Earth Hour 2018 (24 March 8.30 pm your time), will shine a light on the impact of biodiversity in Australia as a result of climate change. From the national treasure of the Great Barrier Reef to our iconic koala in the bush, to our much-loved neighbours, the penguins of Antarctica, our unique wildlife and the natural places we love face a perilous future unless we step up to protect our planet - our home - from the impacts of climate change.
In the last 40 years, the world has already lost nearly 60% of the global wildlife population, and climate change is emerging as the biggest threat to biodiversity, now and in the future.*
On Saturday March 24, Australians will be called upon to turn off their lights between 8.30-9.30 pm local time as a symbol of support to protect our planet for future generations. This year, we encourage Australians to connect to earth (#Connect2Earth) by switching off during Earth Hour, reconnecting with Australia’s natural environment and joining the global conversation on how climate change is affecting Australia's beautiful natural world.
Launched by WWF-Australia in 2007, Earth Hour has become the world’s biggest grassroots environmental movement where landmarks and communities switch off their lights to show their support for a brighter future for the planet.
WWF's Earth Hour attracts 1 in 4 Aussies to take part each year **, with more than 180 countries and 7000 cities across the world switching off. Since it began in 2007, Earth Hour has been a game-changer for bringing climate and environmental action into the mainstream. As global biodiversity declines at an unprecedented rate, Earth Hour will focus its efforts on galvanizing support for action on biodiversity and nature.
Over 20 major landmarks will switch off, with more expected to sign up in the coming weeks, including:
- Sydney Opera House, NSW
- Sydney Harbour Bridge, NSW
- Australian Museum, NSW
- Federation Square, VIC
- Melbourne Arts Centre, VIC
- The Brisbane Wheel, QLD
- Suncorp Stadium, QLD
- Parliament House, TAS
- Tasman Bridge, TAS
- Darwin Convention Centre, NT
- City of Charles Sturt, SA
- Samstag Museum of Art, SA
- Fremantle Arts Centre, WA
- City of Belmont, WA
Already in Australia, more than 80 schools, 130 businesses, 30 councils, 30 community groups, have signed up to take part, with at least 80 community events to mark Earth Hour.
part of Earth Hour, on 14th March, WWF will be releasing a
ground-breaking report titled Wildlife in a Warming World. Advance copies are available under strict
embargo. The report provides a global overview of the real threat to wildlife
from climate change.
** Research conducted by AMR 2017
"In our field work, we see the impact of climate change on Australia's wildlife every day - from the green turtles in the Great Barrier Reef to our beloved koala in the bush. Our country will lose species at an alarming rate, and because our wildlife is so unique, a loss of Aussie species means a loss for the whole world. We are asking all of Australia to spend time and connect to nature this Earth Hour. By appreciating the wonders of Australia's natural environment, we learn to value and protect our home for future generations," said Darren Grover, Head of Living Ecosystems at WWF-Australia.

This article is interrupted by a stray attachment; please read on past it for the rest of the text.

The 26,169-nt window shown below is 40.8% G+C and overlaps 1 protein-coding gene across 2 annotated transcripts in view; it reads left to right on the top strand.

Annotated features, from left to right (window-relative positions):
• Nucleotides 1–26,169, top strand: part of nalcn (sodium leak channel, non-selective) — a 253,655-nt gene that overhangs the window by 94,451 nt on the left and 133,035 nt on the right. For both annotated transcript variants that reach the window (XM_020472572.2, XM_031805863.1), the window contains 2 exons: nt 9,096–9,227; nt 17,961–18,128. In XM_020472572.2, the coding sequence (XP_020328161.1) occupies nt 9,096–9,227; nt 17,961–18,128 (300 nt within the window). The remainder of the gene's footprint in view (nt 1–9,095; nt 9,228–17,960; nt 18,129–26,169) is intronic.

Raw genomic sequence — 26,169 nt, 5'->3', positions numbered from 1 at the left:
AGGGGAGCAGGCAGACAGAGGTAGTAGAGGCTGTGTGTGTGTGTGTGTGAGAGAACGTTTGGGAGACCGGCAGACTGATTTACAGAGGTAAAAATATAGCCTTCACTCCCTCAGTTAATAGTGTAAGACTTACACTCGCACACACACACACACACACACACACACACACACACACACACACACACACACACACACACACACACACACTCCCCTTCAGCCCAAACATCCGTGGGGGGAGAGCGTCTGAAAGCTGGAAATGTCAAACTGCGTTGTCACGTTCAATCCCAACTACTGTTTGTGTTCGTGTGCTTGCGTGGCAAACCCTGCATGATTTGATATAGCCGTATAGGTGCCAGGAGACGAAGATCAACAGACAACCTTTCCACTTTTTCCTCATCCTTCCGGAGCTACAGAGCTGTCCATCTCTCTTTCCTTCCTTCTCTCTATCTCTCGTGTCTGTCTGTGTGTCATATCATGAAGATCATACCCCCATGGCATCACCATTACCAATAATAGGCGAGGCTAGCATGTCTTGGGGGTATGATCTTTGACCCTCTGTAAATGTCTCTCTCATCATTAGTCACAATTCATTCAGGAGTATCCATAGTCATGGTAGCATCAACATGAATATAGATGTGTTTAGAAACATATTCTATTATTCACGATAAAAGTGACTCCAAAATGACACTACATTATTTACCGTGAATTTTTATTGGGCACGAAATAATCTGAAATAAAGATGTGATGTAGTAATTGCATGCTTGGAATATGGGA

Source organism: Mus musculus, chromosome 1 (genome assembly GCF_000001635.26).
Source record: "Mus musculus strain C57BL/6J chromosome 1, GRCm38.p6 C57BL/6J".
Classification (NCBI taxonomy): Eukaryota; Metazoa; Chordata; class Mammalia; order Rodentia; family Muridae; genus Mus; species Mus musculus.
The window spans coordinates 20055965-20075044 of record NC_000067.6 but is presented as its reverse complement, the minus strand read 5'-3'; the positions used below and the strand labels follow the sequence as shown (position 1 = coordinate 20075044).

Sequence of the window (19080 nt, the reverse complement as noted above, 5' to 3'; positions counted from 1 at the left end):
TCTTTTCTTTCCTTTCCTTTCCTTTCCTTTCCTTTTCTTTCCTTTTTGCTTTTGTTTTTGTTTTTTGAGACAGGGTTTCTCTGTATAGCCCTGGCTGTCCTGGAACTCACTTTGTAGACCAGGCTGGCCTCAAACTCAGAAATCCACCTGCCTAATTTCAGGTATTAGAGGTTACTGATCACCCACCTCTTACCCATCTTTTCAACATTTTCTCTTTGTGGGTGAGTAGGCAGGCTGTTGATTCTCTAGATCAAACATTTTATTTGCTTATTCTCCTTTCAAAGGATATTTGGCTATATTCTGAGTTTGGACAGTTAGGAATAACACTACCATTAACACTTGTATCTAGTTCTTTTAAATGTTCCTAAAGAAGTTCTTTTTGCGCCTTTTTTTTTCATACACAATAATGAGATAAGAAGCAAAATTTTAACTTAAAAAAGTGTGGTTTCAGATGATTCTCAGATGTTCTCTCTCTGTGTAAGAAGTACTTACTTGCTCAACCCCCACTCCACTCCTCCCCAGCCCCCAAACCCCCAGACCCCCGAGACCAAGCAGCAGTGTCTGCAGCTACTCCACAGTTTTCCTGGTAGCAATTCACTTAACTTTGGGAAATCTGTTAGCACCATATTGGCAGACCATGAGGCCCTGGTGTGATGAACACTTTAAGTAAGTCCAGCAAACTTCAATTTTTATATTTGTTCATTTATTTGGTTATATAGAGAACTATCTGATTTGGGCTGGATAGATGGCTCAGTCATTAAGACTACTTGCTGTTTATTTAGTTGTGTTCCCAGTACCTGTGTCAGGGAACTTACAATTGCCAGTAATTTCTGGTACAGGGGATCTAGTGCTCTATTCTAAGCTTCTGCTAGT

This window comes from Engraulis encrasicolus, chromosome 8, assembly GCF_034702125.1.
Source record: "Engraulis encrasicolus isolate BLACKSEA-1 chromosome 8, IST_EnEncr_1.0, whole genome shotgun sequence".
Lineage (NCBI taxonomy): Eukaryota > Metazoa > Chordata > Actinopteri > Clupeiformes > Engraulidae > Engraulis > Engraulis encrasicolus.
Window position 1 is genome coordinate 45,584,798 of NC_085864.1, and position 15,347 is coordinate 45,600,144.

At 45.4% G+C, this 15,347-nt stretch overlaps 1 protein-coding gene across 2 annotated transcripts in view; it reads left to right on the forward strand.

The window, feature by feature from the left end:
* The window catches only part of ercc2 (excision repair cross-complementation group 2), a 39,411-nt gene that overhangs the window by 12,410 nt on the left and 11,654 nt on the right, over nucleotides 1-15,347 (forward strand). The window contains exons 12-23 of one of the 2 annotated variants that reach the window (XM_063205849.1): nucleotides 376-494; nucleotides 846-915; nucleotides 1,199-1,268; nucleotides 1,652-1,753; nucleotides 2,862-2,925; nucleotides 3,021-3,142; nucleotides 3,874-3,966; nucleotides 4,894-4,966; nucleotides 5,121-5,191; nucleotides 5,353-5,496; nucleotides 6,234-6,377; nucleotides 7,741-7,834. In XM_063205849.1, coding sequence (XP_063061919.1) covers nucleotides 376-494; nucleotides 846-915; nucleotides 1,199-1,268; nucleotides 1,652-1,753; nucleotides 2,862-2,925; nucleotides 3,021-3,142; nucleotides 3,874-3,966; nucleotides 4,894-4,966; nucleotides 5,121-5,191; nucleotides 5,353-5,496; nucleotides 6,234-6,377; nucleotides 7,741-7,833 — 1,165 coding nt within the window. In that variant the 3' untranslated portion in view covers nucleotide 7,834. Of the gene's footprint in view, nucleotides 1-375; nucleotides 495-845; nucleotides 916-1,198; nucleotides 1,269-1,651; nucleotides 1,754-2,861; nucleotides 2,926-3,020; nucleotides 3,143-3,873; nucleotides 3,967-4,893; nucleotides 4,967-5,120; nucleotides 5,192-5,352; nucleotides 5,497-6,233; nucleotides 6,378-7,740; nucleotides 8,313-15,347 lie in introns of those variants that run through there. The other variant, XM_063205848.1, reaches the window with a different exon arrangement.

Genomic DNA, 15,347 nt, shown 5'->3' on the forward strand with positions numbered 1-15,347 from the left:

"Biodiversity and nature underpin our lives, our economies, our health, our well-being, our happiness. It is the foundation of our living planet. Today, as we push the planet and its natural systems to the edge, Earth Hour is our chance to use our power, as individuals and as a collective, to demand and take action to protect this web of life in return for all it gives us. For the benefit of all life on Earth and of our own future," said Marco Lambertini, Director General, WWF International.
"One of the key impacts of climate change is biodiversity loss, and biodiversity loss worsens climate change. As every action we take today will have an impact, we hope that through emphasising the importance of biodiversity and its relationship with climate change, we can save these beautiful creatures which form part of Australia's identity. Earth Hour is more than just switching the lights off, it's a promise to protect our planet," said Kerri Major, Climate and Earth Hour Engagement Manager at WWF-Australia.
"Out on the Northern Reef, I have seen for myself how climate change is affecting green turtles in ways that we are only beginning to understand. For some populations, these beautiful creatures have their nests threatened by rising sea levels, and their eggs are hatching almost all female because of the higher sand temperatures, potentially causing a population crash. We need to take action to curb climate change now, so that future generations can experience the majesty of all marine turtles in the Great Barrier Reef - our national treasure," said Christine Hof, Marine Species Project Manager at WWF-Australia.
Further information on key species in Australia affected by climate
change available here.
Listings and media information:
8.30pm-9.30pm local time, Saturday 24 March, 2018.
Australians all across the country can register their event and support on the Earth Hour website. If you sign up to switch off for Earth Hour from 1st March 2018 you could also stand a chance to win a unforgettable trip to the Great Barrier Reef to help WWF tag and track turtles.
Go to http://events.earthhour.org.au/ to search for Earth Hour events taking place in your area as they become available.
Image collection available here. Please note that photo credits are mandatory.
For more information, images, case studies, facts and stats as well as spokesperson interviews, please email:
Earth Hour Press Office